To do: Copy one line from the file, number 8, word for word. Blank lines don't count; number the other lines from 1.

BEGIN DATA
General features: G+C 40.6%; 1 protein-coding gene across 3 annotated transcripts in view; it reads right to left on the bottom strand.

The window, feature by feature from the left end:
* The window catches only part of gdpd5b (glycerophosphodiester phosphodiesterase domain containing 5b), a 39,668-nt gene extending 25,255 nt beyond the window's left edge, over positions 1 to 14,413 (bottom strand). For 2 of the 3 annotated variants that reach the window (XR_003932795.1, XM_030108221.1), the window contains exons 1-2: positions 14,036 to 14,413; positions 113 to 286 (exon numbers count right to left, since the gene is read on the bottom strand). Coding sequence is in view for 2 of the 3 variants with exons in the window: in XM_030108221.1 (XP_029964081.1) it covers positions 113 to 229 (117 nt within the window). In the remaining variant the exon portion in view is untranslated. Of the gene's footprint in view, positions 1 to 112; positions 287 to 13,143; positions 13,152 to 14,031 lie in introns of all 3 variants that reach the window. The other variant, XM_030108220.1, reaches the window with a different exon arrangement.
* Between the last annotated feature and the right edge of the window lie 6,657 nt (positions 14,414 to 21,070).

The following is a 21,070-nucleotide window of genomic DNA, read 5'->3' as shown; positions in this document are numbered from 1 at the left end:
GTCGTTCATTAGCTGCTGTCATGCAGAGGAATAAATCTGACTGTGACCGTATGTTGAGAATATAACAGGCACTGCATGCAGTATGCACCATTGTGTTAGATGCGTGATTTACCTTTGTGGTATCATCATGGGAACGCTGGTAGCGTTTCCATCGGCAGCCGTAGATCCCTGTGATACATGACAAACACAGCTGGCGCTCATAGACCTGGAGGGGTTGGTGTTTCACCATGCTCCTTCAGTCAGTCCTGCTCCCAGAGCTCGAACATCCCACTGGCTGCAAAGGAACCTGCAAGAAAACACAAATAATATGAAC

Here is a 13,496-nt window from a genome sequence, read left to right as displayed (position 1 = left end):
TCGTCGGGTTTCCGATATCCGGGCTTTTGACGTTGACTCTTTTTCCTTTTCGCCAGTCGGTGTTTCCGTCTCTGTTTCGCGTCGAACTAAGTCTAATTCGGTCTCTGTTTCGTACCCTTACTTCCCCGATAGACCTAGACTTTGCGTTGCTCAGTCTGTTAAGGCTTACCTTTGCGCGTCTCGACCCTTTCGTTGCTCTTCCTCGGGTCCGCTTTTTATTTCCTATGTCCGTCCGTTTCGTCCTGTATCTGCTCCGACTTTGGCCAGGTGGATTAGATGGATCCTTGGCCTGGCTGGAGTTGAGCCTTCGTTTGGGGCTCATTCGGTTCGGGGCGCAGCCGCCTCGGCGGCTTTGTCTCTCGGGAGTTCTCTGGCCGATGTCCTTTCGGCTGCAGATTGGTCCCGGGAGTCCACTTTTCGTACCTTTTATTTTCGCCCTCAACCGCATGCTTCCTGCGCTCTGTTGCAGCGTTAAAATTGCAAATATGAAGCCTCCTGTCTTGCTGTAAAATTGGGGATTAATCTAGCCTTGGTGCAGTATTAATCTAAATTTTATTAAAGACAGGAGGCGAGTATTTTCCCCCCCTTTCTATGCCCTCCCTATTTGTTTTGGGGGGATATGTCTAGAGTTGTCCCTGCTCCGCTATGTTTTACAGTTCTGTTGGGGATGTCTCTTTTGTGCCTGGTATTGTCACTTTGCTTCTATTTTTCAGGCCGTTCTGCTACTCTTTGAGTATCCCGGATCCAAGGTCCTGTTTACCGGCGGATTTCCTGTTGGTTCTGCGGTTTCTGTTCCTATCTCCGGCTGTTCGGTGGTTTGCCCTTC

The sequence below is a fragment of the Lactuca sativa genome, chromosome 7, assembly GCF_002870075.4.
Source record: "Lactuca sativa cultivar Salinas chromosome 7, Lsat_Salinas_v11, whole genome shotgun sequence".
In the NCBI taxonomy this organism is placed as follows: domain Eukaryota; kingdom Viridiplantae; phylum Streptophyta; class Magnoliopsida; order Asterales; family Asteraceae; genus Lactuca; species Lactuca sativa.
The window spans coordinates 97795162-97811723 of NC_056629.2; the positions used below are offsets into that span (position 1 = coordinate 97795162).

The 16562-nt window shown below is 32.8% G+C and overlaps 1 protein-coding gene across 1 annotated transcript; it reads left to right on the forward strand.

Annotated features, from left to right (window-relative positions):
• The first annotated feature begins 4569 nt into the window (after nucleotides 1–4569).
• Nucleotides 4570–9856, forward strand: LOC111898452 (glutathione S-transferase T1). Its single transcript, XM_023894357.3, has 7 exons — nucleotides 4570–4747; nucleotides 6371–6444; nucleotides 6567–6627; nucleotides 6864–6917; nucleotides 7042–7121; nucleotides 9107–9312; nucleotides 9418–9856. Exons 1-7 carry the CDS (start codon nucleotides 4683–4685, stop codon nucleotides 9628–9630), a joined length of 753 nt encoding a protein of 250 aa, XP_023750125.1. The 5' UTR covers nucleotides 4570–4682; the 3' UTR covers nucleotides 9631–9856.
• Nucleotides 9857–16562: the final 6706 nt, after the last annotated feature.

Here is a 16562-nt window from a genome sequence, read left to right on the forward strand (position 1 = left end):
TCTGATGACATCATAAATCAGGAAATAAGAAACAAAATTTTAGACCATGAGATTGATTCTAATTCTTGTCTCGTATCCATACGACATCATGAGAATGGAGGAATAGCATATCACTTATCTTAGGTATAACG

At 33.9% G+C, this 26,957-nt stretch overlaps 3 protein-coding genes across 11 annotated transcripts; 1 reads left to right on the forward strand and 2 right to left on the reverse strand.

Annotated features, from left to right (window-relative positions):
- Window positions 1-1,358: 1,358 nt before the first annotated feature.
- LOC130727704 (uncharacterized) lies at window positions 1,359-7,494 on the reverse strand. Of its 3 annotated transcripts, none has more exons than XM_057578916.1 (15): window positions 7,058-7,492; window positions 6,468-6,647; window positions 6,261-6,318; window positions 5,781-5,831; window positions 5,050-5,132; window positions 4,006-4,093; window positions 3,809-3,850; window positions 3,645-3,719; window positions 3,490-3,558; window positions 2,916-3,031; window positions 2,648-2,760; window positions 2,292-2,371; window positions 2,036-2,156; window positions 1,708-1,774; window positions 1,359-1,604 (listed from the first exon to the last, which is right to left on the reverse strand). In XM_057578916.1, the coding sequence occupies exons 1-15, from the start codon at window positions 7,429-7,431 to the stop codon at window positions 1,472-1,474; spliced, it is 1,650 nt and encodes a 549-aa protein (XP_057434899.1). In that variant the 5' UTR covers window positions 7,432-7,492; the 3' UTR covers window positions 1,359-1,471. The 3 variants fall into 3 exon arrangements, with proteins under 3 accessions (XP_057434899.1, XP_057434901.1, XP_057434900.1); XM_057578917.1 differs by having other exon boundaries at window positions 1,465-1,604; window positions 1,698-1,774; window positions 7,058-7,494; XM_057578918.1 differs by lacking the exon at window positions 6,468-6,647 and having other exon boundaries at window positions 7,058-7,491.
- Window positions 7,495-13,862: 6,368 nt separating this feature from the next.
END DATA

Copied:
TCGTCGGGTTTCCGATATCCGGGCTTTTGACGTTGACTCTTTTTCCTTTTCGCCAGTCGGTGTTTCCGTCTCTGTTTCGCGTCGAACTAAGTCTAATTCGGTCTCTGTTTCGTACCCTTACTTCCCCGATAGACCTAGACTTTGCGTTGCTCAGTCTGTTAAGGCTTACCTTTGCGCGTCTCGACCCTTTCGTTGCTCTTCCTCGGGTCCGCTTTTTATTTCCTATGTCCGTCCGTTTCGTCCTGTATCTGCTCCGACTTTGGCCAGGTGGATTAGATGGATCCTTGGCCTGGCTGGAGTTGAGCCTTCGTTTGGGGCTCATTCGGTTCGGGGCGCAGCCGCCTCGGCGGCTTTGTCTCTCGGGAGTTCTCTGGCCGATGTCCTTTCGGCTGCAGATTGGTCCCGGGAGTCCACTTTTCGTACCTTTTATTTTCGCCCTCAACCGCATGCTTCCTGCGCTCTGTTGCAGCGTTAAAATTGCAAATATGAAGCCTCCTGTCTTGCTGTAAAATTGGGGATTAATCTAGCCTTGGTGCAGTATTAATCTAAATTTTATTAAAGACAGGAGGCGAGTATTTTCCCCCCCTTTCTATGCCCTCCCTATTTGTTTTGGGGGGATATGTCTAGAGTTGTCCCTGCTCCGCTATGTTTTACAGTTCTGTTGGGGATGTCTCTTTTGTGCCTGGTATTGTCACTTTGCTTCTATTTTTCAGGCCGTTCTGCTACTCTTTGAGTATCCCGGATCCAAGGTCCTGTTTACCGGCGGATTTCCTGTTGGTTCTGCGGTTTCTGTTCCTATCTCCGGCTGTTCGGTGGTTTGCCCTTC